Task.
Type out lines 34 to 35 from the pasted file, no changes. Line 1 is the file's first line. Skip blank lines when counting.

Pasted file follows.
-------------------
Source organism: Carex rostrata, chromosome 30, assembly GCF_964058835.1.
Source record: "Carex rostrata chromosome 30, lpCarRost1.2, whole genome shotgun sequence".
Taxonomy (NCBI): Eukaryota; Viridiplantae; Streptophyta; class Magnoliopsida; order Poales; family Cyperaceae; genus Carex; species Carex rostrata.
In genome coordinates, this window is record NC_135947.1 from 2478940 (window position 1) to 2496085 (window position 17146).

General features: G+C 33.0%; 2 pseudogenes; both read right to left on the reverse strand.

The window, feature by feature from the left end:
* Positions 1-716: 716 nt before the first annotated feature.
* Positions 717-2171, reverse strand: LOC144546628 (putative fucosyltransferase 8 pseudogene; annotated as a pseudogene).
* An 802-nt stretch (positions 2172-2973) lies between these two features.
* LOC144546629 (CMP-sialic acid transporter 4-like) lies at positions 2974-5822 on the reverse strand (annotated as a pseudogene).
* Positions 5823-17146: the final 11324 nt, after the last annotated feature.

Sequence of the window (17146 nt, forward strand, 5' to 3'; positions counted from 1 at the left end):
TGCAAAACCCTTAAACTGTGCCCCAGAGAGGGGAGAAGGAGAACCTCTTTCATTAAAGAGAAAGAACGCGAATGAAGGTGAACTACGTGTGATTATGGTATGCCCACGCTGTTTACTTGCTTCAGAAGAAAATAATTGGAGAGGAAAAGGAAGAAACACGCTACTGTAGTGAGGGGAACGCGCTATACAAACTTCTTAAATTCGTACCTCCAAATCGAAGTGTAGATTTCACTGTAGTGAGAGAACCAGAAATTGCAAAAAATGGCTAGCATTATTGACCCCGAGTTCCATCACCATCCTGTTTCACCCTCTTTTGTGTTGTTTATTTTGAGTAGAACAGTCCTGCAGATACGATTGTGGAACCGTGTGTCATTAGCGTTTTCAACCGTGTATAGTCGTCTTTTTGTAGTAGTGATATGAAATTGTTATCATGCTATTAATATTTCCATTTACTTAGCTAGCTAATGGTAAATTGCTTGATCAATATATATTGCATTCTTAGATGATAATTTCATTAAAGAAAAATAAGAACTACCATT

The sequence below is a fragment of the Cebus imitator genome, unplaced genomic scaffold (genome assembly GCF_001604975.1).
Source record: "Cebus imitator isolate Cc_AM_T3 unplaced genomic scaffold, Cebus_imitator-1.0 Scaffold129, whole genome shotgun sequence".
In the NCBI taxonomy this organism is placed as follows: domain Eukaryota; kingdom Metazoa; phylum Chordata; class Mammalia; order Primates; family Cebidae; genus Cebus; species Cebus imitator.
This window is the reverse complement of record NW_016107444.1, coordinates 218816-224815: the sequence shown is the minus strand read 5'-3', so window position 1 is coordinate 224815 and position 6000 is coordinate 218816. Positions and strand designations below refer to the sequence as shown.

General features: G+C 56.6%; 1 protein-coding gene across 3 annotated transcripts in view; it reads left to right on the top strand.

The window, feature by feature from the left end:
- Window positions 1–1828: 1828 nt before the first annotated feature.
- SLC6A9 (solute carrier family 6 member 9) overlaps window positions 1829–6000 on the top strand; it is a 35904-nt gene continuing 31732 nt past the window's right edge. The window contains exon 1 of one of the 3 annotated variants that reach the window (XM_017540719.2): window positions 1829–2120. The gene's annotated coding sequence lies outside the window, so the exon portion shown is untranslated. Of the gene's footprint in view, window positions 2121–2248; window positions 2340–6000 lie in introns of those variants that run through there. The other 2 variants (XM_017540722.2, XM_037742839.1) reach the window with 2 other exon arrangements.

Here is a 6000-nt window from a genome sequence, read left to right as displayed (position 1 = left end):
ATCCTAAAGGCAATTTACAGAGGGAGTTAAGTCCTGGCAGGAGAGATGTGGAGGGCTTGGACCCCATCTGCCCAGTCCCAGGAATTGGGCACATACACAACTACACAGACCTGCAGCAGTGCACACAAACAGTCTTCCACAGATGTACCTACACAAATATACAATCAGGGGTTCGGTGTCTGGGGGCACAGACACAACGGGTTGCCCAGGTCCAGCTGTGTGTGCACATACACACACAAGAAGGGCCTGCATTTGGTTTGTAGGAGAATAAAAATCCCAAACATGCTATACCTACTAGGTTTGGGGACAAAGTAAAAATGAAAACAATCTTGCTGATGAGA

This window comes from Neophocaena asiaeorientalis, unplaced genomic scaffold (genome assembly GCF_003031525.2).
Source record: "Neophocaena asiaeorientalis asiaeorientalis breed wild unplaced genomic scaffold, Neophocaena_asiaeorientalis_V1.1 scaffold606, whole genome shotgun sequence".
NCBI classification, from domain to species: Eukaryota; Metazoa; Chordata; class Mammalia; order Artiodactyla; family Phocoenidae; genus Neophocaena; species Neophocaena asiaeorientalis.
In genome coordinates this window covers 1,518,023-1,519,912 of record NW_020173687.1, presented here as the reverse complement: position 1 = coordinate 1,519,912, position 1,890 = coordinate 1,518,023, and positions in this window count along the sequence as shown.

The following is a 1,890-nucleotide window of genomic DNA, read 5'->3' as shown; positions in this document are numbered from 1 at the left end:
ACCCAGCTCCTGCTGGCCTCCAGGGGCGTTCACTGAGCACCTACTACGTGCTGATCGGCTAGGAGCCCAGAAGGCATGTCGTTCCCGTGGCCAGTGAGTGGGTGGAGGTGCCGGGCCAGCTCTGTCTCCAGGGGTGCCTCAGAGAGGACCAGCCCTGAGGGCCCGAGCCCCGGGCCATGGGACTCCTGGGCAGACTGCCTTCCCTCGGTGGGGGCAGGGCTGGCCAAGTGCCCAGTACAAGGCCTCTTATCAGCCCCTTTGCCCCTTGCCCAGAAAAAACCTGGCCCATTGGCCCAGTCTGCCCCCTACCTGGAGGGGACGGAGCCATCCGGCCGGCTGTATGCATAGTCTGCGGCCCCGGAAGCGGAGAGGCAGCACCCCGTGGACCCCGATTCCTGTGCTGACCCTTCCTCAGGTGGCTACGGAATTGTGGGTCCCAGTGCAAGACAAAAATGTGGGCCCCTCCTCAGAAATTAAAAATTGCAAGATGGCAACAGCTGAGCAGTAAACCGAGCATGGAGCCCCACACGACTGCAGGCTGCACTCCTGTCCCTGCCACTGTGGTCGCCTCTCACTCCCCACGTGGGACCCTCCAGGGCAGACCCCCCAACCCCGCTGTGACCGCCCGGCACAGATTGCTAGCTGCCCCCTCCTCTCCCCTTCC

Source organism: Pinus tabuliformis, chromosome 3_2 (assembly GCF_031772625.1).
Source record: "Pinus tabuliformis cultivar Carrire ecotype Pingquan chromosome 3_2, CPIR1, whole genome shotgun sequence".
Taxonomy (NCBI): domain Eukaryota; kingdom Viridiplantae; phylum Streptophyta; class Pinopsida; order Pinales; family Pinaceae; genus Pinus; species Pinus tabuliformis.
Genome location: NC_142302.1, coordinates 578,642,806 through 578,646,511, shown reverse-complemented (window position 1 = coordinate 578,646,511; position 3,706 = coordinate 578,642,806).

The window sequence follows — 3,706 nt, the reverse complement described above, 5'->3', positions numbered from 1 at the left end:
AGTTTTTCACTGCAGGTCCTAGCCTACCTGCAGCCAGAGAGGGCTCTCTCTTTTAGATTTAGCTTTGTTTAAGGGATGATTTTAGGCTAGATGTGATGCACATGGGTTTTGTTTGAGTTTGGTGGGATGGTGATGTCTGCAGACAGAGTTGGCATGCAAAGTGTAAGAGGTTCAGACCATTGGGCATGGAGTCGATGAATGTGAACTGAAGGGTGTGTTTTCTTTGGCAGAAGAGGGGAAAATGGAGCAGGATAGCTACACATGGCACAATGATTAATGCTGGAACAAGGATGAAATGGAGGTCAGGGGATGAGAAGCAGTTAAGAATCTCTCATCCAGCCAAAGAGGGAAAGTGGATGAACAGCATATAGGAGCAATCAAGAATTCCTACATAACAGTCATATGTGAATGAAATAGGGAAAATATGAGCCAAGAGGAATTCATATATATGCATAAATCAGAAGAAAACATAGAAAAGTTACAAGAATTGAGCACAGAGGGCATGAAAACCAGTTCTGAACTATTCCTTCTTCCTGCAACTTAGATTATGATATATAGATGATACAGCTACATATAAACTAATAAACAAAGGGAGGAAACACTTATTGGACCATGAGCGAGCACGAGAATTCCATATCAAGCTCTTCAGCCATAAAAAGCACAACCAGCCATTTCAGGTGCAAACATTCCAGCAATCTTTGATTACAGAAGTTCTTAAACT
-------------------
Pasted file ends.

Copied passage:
The window sequence follows — 3,706 nt, the reverse complement described above, 5'->3', positions numbered from 1 at the left end:
AGTTTTTCACTGCAGGTCCTAGCCTACCTGCAGCCAGAGAGGGCTCTCTCTTTTAGATTTAGCTTTGTTTAAGGGATGATTTTAGGCTAGATGTGATGCACATGGGTTTTGTTTGAGTTTGGTGGGATGGTGATGTCTGCAGACAGAGTTGGCATGCAAAGTGTAAGAGGTTCAGACCATTGGGCATGGAGTCGATGAATGTGAACTGAAGGGTGTGTTTTCTTTGGCAGAAGAGGGGAAAATGGAGCAGGATAGCTACACATGGCACAATGATTAATGCTGGAACAAGGATGAAATGGAGGTCAGGGGATGAGAAGCAGTTAAGAATCTCTCATCCAGCCAAAGAGGGAAAGTGGATGAACAGCATATAGGAGCAATCAAGAATTCCTACATAACAGTCATATGTGAATGAAATAGGGAAAATATGAGCCAAGAGGAATTCATATATATGCATAAATCAGAAGAAAACATAGAAAAGTTACAAGAATTGAGCACAGAGGGCATGAAAACCAGTTCTGAACTATTCCTTCTTCCTGCAACTTAGATTATGATATATAGATGATACAGCTACATATAAACTAATAAACAAAGGGAGGAAACACTTATTGGACCATGAGCGAGCACGAGAATTCCATATCAAGCTCTTCAGCCATAAAAAGCACAACCAGCCATTTCAGGTGCAAACATTCCAGCAATCTTTGATTACAGAAGTTCTTAAACT